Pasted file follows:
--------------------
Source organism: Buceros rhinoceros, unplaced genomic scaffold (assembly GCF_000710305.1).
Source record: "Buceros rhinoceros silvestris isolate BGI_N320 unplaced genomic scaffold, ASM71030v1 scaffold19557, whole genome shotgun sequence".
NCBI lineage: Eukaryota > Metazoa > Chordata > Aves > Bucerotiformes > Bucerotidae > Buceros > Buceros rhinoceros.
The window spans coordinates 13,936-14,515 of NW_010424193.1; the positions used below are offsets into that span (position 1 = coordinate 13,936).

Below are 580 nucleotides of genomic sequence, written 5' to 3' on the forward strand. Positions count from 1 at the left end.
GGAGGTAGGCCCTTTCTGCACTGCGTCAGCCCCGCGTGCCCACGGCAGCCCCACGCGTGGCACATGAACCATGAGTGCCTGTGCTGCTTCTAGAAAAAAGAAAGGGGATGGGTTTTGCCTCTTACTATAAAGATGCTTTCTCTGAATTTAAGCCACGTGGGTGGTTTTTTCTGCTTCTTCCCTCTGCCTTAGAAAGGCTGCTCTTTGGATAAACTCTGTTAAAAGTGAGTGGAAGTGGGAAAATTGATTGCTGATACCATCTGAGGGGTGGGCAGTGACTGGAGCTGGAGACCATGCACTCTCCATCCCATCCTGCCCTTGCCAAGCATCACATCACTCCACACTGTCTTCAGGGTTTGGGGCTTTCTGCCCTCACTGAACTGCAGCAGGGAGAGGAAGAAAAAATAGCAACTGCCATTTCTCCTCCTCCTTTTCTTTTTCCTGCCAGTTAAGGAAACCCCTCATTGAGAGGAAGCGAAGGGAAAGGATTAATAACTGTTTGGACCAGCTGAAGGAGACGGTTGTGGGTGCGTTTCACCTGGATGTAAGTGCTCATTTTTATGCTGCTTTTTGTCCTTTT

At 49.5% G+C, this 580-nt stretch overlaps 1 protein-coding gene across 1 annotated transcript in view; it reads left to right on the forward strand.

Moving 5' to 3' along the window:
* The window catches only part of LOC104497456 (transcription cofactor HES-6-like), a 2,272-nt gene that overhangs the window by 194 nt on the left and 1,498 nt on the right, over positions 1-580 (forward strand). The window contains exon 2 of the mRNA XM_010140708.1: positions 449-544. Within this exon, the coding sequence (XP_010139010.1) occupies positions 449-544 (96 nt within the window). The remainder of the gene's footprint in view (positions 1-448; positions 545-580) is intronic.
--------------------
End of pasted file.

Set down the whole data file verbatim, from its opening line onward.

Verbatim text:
Source organism: Buceros rhinoceros, unplaced genomic scaffold (assembly GCF_000710305.1).
Source record: "Buceros rhinoceros silvestris isolate BGI_N320 unplaced genomic scaffold, ASM71030v1 scaffold19557, whole genome shotgun sequence".
NCBI lineage: Eukaryota > Metazoa > Chordata > Aves > Bucerotiformes > Bucerotidae > Buceros > Buceros rhinoceros.
The window spans coordinates 13,936-14,515 of NW_010424193.1; the positions used below are offsets into that span (position 1 = coordinate 13,936).

Below are 580 nucleotides of genomic sequence, written 5' to 3' on the forward strand. Positions count from 1 at the left end.
GGAGGTAGGCCCTTTCTGCACTGCGTCAGCCCCGCGTGCCCACGGCAGCCCCACGCGTGGCACATGAACCATGAGTGCCTGTGCTGCTTCTAGAAAAAAGAAAGGGGATGGGTTTTGCCTCTTACTATAAAGATGCTTTCTCTGAATTTAAGCCACGTGGGTGGTTTTTTCTGCTTCTTCCCTCTGCCTTAGAAAGGCTGCTCTTTGGATAAACTCTGTTAAAAGTGAGTGGAAGTGGGAAAATTGATTGCTGATACCATCTGAGGGGTGGGCAGTGACTGGAGCTGGAGACCATGCACTCTCCATCCCATCCTGCCCTTGCCAAGCATCACATCACTCCACACTGTCTTCAGGGTTTGGGGCTTTCTGCCCTCACTGAACTGCAGCAGGGAGAGGAAGAAAAAATAGCAACTGCCATTTCTCCTCCTCCTTTTCTTTTTCCTGCCAGTTAAGGAAACCCCTCATTGAGAGGAAGCGAAGGGAAAGGATTAATAACTGTTTGGACCAGCTGAAGGAGACGGTTGTGGGTGCGTTTCACCTGGATGTAAGTGCTCATTTTTATGCTGCTTTTTGTCCTTTT

At 49.5% G+C, this 580-nt stretch overlaps 1 protein-coding gene across 1 annotated transcript in view; it reads left to right on the forward strand.

Moving 5' to 3' along the window:
* The window catches only part of LOC104497456 (transcription cofactor HES-6-like), a 2,272-nt gene that overhangs the window by 194 nt on the left and 1,498 nt on the right, over positions 1-580 (forward strand). The window contains exon 2 of the mRNA XM_010140708.1: positions 449-544. Within this exon, the coding sequence (XP_010139010.1) occupies positions 449-544 (96 nt within the window). The remainder of the gene's footprint in view (positions 1-448; positions 545-580) is intronic.